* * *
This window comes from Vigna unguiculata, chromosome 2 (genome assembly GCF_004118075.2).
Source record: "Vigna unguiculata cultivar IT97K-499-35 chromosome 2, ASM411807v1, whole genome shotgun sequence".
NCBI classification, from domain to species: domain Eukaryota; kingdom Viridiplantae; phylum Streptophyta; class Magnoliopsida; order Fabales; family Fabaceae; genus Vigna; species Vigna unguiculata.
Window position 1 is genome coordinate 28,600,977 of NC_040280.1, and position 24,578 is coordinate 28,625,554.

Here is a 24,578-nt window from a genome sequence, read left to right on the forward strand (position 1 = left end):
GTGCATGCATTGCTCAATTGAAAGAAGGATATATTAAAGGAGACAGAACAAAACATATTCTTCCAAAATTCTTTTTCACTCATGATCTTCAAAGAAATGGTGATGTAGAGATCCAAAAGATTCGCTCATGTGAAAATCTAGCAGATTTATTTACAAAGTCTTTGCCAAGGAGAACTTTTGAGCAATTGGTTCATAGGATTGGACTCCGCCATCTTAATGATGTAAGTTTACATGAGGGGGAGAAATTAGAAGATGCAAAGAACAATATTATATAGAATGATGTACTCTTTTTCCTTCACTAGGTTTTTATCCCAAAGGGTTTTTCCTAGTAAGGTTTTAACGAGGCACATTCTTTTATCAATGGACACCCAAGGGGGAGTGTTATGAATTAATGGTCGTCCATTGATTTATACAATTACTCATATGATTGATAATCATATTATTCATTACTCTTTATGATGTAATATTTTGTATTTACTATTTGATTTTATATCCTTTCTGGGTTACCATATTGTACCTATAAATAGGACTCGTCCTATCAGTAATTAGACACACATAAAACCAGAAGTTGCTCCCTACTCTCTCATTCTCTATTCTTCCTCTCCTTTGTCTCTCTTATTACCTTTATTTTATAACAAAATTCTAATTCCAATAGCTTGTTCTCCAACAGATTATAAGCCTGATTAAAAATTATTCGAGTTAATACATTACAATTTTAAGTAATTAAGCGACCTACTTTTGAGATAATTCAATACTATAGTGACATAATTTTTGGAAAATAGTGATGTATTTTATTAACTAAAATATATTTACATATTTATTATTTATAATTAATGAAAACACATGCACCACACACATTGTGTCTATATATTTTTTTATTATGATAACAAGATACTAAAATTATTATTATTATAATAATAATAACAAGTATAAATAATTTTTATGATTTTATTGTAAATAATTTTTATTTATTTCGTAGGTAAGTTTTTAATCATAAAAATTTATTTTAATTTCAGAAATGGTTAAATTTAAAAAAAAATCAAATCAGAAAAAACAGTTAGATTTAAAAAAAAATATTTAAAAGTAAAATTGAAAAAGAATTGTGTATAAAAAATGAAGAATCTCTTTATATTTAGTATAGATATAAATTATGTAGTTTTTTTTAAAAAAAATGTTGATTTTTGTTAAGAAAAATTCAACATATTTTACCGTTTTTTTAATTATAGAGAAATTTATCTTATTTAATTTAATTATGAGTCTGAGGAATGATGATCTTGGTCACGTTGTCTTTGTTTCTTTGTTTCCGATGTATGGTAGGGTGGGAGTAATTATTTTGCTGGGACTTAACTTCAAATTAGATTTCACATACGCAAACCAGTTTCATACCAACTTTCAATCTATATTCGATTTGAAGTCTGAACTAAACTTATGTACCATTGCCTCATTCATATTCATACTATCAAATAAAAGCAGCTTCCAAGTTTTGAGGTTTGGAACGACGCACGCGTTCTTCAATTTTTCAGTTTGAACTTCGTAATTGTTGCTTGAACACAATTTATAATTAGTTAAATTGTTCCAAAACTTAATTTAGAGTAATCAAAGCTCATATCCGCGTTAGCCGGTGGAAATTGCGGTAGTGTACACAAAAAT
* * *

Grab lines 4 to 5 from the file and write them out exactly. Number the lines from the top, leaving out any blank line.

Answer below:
Window position 1 is genome coordinate 28,600,977 of NC_040280.1, and position 24,578 is coordinate 28,625,554.

Here is a 24,578-nt window from a genome sequence, read left to right on the forward strand (position 1 = left end):